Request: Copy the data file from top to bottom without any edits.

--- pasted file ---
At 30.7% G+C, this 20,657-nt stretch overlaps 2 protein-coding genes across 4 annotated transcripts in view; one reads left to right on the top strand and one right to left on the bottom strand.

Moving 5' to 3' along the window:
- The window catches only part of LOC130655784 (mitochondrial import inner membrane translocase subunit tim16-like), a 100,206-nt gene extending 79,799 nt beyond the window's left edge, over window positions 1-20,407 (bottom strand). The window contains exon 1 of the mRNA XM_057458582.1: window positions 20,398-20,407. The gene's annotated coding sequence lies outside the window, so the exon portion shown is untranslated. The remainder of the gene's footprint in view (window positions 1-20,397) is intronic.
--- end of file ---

At 30.7% G+C, this 20,657-nt stretch overlaps 2 protein-coding genes across 4 annotated transcripts in view; one reads left to right on the top strand and one right to left on the bottom strand.

Moving 5' to 3' along the window:
- The window catches only part of LOC130655784 (mitochondrial import inner membrane translocase subunit tim16-like), a 100,206-nt gene extending 79,799 nt beyond the window's left edge, over window positions 1-20,407 (bottom strand). The window contains exon 1 of the mRNA XM_057458582.1: window positions 20,398-20,407. The gene's annotated coding sequence lies outside the window, so the exon portion shown is untranslated. The remainder of the gene's footprint in view (window positions 1-20,397) is intronic.